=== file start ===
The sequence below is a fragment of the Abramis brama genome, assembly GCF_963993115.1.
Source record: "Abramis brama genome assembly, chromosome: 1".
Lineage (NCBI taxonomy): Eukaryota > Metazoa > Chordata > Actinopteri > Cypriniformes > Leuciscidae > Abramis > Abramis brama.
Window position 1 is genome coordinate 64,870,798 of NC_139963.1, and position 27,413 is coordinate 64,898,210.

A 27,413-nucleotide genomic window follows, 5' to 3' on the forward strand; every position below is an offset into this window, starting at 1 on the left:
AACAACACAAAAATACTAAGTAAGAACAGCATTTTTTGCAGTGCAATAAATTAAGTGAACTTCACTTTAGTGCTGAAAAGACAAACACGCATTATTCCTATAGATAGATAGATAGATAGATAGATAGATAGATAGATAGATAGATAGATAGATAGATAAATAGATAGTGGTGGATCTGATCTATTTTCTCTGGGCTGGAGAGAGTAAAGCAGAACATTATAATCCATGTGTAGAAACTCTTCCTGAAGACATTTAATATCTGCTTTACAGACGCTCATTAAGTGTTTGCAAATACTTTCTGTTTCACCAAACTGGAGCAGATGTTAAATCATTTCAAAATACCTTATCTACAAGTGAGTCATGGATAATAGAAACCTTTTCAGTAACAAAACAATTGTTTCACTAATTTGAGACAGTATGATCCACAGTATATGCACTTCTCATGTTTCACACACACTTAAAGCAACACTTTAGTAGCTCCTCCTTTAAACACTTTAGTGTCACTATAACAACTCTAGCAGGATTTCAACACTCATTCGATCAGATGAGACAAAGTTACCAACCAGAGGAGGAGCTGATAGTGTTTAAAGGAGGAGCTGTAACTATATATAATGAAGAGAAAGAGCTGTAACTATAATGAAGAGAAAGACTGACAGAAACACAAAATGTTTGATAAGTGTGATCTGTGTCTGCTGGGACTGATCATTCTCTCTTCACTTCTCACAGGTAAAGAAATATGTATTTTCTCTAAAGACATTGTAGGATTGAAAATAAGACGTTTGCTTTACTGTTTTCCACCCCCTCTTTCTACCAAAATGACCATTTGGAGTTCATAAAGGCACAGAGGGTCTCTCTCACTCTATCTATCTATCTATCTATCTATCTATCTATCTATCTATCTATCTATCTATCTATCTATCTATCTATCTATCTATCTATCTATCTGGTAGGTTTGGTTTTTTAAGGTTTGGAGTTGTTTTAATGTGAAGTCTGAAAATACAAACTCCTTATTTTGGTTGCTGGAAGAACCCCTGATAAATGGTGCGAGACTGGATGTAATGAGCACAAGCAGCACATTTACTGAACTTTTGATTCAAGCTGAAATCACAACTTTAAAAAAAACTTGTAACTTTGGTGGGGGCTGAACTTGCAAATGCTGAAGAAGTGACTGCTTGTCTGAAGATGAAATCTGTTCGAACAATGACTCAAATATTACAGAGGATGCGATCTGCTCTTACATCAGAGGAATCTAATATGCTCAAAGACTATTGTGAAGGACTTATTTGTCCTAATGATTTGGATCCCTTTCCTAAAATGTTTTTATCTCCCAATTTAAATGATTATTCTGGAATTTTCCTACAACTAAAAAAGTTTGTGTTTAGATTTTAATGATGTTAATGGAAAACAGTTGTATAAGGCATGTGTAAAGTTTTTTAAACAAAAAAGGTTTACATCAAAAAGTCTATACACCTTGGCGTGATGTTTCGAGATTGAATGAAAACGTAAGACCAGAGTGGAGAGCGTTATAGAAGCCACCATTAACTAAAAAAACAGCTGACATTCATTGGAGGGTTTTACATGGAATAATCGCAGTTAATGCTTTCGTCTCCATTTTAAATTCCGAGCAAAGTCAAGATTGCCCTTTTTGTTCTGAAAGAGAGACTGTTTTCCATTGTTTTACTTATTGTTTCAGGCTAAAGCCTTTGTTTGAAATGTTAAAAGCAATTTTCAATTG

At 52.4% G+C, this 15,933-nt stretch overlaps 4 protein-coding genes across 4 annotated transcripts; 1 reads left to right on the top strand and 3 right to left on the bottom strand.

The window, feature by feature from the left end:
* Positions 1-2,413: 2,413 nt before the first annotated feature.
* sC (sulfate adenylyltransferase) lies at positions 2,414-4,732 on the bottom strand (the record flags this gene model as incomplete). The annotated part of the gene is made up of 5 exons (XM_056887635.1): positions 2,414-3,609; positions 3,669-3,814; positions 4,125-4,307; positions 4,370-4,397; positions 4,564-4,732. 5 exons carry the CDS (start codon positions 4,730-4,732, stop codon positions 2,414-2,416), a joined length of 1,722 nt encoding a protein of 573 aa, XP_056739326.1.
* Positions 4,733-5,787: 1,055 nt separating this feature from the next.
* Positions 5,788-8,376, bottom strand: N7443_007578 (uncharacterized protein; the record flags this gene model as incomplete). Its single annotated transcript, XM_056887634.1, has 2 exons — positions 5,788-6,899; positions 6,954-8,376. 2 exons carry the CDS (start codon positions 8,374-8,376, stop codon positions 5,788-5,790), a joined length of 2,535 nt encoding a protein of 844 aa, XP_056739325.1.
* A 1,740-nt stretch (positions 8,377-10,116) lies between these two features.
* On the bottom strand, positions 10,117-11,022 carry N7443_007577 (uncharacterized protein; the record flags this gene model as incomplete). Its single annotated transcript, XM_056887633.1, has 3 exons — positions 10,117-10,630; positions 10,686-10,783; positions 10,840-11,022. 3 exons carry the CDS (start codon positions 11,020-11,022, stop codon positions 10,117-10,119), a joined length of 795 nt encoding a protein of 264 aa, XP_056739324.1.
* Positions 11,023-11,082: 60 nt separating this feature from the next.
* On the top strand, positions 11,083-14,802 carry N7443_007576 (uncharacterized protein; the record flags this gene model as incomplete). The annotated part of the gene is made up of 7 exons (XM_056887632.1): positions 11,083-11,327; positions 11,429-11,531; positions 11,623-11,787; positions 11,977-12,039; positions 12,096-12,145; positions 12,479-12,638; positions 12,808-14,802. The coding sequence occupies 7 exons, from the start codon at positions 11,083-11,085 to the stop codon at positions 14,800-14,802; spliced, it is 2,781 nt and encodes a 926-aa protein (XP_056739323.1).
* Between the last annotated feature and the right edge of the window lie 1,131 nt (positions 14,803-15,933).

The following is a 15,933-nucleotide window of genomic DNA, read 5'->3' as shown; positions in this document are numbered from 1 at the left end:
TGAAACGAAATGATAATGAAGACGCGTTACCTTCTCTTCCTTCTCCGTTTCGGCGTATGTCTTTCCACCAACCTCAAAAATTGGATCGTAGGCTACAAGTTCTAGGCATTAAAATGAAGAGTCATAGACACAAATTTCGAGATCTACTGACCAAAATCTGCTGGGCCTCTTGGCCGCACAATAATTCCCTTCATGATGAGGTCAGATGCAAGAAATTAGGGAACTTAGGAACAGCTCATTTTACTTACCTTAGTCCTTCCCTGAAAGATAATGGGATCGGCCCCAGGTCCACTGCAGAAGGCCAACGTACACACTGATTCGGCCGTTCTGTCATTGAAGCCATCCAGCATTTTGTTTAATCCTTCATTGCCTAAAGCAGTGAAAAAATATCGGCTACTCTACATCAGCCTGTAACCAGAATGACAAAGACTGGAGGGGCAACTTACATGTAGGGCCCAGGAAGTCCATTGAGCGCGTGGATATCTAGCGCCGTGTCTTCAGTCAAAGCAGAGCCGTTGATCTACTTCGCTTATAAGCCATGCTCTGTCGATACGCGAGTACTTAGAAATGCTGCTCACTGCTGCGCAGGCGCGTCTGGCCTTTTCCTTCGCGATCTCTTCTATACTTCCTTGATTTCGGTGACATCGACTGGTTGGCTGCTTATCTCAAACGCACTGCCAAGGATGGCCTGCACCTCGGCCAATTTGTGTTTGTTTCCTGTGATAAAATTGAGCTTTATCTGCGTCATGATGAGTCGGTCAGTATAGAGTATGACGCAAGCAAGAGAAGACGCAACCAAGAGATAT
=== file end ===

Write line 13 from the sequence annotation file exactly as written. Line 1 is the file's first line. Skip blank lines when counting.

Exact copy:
* A 1,740-nt stretch (positions 8,377-10,116) lies between these two features.